MY PERSONAL EXPERIENCE WITH AUTISM

We started R in therapy almost 8 months ago; ABA or Applied Behavioral Analysis is the type of therapy we chose for R. The basic premise is that he is rewarded for behaviors we want and ignored for behaviors we don’t want. We love it and have seen nothing but positive results. In the 8 months we have been doing this therapy, R has learned to sit at the table, eat with a fork and use his napkin. He has also stopped jumping on the couch, climbing the bookshelves, and screaming. R has learned to take deep breaths on his own when he is frustrated and has improved eye contact, connection with peers, potty training and regular back and forth conversations. His biggest victory is that he will be moving from a Special Ed class to a General Ed classroom in September!

To get a picture of what our day is like, R is in school in the mornings where he has Occupational Therapy and Speech Therapy once a week. After school, 5 days a week, he has a therapist Mr. Science who comes to our house for 3 hours. In addition, Mr. Science and I have 1 hour of parent trainings each month to help us to reinforce what R is learning. I cannot express enough my utmost gratitude for the people that have helped R thus far. It has been the most loving, supportive experience.

Having said that, ABA is no walk in the park. It takes more effort, energy and supervision than I would honestly care to do much of the time, but the results are astonishing and every bit of effort we put into his therapy has been worth it! I am amazed as I watch R turn away from old patterns. When he gets stuck on a quote in a movie, or a book, or something he found amusing he may repeat it over and over:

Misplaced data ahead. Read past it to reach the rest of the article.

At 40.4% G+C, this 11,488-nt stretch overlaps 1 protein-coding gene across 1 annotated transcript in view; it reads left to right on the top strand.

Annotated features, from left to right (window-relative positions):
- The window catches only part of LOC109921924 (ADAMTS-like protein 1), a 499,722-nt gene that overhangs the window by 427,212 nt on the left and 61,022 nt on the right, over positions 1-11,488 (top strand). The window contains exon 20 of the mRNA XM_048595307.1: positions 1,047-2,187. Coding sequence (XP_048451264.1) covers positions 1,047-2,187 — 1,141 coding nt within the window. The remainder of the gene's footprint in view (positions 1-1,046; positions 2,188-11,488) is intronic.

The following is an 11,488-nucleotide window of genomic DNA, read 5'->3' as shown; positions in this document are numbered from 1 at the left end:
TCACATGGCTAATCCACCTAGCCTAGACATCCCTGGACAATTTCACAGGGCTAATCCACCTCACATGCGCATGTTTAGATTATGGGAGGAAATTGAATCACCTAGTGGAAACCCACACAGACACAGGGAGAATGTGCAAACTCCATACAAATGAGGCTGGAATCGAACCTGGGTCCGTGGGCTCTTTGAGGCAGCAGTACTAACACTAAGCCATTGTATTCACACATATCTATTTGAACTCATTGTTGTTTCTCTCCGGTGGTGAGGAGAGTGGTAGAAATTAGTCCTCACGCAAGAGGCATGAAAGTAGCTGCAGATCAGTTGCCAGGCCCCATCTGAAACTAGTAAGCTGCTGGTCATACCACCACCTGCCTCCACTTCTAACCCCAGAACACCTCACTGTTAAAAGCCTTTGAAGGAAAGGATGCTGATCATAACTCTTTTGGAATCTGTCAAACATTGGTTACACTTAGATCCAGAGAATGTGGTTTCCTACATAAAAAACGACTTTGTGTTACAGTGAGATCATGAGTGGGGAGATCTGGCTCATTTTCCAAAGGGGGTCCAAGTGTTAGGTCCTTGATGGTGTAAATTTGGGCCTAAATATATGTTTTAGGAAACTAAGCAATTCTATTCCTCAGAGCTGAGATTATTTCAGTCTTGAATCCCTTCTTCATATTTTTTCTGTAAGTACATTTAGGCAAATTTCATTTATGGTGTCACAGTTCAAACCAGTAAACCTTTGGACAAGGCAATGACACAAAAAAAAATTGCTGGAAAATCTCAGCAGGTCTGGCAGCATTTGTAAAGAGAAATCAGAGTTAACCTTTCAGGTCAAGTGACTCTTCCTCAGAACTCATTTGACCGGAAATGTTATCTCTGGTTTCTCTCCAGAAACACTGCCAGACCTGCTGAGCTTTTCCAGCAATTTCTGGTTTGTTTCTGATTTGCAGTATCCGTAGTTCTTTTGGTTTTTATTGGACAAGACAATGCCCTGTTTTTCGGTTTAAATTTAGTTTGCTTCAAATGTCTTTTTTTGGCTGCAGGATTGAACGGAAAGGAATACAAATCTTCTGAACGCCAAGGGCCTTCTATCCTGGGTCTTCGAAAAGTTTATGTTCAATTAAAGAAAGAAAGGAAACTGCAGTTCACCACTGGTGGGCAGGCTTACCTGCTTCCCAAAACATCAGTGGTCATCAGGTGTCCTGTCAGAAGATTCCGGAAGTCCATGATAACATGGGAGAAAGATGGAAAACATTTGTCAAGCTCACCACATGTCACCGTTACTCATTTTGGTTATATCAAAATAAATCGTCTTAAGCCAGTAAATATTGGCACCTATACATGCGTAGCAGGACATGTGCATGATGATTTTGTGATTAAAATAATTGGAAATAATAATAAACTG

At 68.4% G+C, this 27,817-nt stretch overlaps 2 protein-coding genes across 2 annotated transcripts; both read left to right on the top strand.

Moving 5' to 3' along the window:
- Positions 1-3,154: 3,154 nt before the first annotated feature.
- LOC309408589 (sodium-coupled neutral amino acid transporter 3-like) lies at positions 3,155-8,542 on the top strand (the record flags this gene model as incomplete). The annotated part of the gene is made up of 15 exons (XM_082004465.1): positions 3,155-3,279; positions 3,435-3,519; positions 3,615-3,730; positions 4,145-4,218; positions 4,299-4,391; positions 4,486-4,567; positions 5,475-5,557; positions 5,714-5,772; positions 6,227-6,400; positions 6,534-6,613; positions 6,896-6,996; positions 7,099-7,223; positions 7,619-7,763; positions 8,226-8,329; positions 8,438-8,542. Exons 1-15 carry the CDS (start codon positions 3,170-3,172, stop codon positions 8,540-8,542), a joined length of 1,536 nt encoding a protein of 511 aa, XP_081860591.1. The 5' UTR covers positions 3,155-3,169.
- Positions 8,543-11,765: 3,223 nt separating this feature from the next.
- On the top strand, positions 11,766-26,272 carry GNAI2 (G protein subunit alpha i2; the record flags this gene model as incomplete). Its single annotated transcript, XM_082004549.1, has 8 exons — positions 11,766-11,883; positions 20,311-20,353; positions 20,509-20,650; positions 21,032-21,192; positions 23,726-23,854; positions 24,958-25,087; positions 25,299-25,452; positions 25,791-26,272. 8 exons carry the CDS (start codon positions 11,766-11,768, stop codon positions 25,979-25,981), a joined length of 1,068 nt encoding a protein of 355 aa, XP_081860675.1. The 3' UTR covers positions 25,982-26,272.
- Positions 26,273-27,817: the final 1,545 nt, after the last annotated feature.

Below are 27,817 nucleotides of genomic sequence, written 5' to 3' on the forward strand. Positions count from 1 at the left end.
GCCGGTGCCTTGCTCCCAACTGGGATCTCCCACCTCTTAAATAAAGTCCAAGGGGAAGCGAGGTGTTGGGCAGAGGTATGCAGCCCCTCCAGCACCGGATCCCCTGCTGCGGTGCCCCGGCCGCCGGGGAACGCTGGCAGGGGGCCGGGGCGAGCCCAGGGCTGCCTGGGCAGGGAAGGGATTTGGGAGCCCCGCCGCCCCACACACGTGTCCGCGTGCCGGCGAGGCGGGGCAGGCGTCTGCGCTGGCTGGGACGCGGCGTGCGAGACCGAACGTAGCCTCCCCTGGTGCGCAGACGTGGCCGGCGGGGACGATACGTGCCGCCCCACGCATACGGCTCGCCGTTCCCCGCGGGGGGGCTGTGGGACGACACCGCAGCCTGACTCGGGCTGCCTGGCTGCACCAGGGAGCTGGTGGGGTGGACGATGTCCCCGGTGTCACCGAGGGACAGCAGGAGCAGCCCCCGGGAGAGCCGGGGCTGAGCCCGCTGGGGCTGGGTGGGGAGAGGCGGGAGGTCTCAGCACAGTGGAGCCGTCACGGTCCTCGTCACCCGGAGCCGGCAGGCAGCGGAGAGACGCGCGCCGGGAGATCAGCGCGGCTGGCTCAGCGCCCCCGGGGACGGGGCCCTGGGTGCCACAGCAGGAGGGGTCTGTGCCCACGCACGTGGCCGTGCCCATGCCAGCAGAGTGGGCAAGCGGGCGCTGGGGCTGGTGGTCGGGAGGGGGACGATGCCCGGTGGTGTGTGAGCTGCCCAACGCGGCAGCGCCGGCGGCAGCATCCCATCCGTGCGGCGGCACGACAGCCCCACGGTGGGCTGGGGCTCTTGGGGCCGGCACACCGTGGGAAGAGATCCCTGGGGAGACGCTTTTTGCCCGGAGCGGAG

“HE jumped out of the window! HE jumped out of the window! HE jumped out of the window!” In R’s world it all makes sense, but to everyone else (except maybe me) it feels so out of context. We may cue him “Try again” or “What’s that from?” and he will correct himself, “I’m remembering in Big Hero Six when Baymax said, “He jumped out of the window!” “Oh, awesome R, thanks for telling me!”

Although these micro-changes are happening every day, I can sometimes feel isolated from his world, which at times he is so deeply involved in, that I end up following him into a rabbit hole of conversation. Sometimes I will unconsciously question and answer his random dialogue in my craving for connection.

Me: “How was school today R?” R: no answer Me: “What did you do today in school R?” R: “He is on a submarine” Me: “Who is on a submarine?” R: “The guy is on the submarine, and he goes flying UP into the air, and flies all around and like that!” Me: “Wow, R who’s the guy on the submarine?” R: “Woody and Buzz are on the submarine and they look through a telescope and see the pirate, ARRGG!!” Me: “Wow, that’s cool!” R: “Sufid empty brain!” Me:??

My craving for connection has made it hard for me to give up this type of dialogue with him. In ABA to extinguish a behavior you cannot give it attention. Once when discussing with Mr. Science why I need to stop engaging in this type of conversation with R, I was almost in tears when I asked “Well, what will I talk about with him about then?” He reassured me that R will learn to communicate in a way that the world will understand too, and we are helping him to do this.

I am working on it, and R is moving a little more in my direction. We sing sometimes, or I ask better questions. Instead of “How was your day?” I ask, “What did you eat at lunch?” and usually he gives me a correct answer.
R: “Cheese?” then he follows it up with “Can I have some cheese Mom?”
Me: “Sure buddy!” R: “Thank you! I love you Mom!” Me: (heart melts)